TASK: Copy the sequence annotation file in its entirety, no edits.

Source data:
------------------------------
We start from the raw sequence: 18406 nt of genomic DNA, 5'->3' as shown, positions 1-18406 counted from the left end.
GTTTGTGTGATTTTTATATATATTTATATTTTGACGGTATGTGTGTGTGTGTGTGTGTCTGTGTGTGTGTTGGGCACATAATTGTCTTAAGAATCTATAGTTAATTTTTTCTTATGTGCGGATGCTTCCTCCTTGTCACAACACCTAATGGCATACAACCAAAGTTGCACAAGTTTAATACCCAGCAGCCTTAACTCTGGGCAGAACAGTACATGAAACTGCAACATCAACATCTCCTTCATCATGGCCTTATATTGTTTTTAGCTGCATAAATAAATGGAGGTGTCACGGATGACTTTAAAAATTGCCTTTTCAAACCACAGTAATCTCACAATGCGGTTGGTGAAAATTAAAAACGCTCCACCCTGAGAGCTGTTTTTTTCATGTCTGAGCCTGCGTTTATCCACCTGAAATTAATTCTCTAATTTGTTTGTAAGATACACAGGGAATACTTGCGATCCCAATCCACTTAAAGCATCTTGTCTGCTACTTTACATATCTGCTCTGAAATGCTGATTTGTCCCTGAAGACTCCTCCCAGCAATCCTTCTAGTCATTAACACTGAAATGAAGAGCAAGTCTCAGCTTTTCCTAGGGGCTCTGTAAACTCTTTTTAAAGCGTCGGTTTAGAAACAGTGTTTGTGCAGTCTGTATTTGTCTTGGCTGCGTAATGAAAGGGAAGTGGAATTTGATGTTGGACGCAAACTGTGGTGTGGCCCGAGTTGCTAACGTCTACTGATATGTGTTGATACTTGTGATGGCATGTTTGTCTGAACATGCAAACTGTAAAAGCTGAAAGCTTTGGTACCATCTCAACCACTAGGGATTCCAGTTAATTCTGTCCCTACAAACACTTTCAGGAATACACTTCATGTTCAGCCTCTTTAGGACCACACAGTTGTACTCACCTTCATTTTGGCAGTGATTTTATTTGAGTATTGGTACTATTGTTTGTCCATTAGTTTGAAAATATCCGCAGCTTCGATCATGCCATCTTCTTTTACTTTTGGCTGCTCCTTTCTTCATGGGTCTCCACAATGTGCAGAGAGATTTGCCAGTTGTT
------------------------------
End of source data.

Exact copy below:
We start from the raw sequence: 18406 nt of genomic DNA, 5'->3' as shown, positions 1-18406 counted from the left end.
GTTTGTGTGATTTTTATATATATTTATATTTTGACGGTATGTGTGTGTGTGTGTGTGTCTGTGTGTGTGTTGGGCACATAATTGTCTTAAGAATCTATAGTTAATTTTTTCTTATGTGCGGATGCTTCCTCCTTGTCACAACACCTAATGGCATACAACCAAAGTTGCACAAGTTTAATACCCAGCAGCCTTAACTCTGGGCAGAACAGTACATGAAACTGCAACATCAACATCTCCTTCATCATGGCCTTATATTGTTTTTAGCTGCATAAATAAATGGAGGTGTCACGGATGACTTTAAAAATTGCCTTTTCAAACCACAGTAATCTCACAATGCGGTTGGTGAAAATTAAAAACGCTCCACCCTGAGAGCTGTTTTTTTCATGTCTGAGCCTGCGTTTATCCACCTGAAATTAATTCTCTAATTTGTTTGTAAGATACACAGGGAATACTTGCGATCCCAATCCACTTAAAGCATCTTGTCTGCTACTTTACATATCTGCTCTGAAATGCTGATTTGTCCCTGAAGACTCCTCCCAGCAATCCTTCTAGTCATTAACACTGAAATGAAGAGCAAGTCTCAGCTTTTCCTAGGGGCTCTGTAAACTCTTTTTAAAGCGTCGGTTTAGAAACAGTGTTTGTGCAGTCTGTATTTGTCTTGGCTGCGTAATGAAAGGGAAGTGGAATTTGATGTTGGACGCAAACTGTGGTGTGGCCCGAGTTGCTAACGTCTACTGATATGTGTTGATACTTGTGATGGCATGTTTGTCTGAACATGCAAACTGTAAAAGCTGAAAGCTTTGGTACCATCTCAACCACTAGGGATTCCAGTTAATTCTGTCCCTACAAACACTTTCAGGAATACACTTCATGTTCAGCCTCTTTAGGACCACACAGTTGTACTCACCTTCATTTTGGCAGTGATTTTATTTGAGTATTGGTACTATTGTTTGTCCATTAGTTTGAAAATATCCGCAGCTTCGATCATGCCATCTTCTTTTACTTTTGGCTGCTCCTTTCTTCATGGGTCTCCACAATGTGCAGAGAGATTTGCCAGTTGTT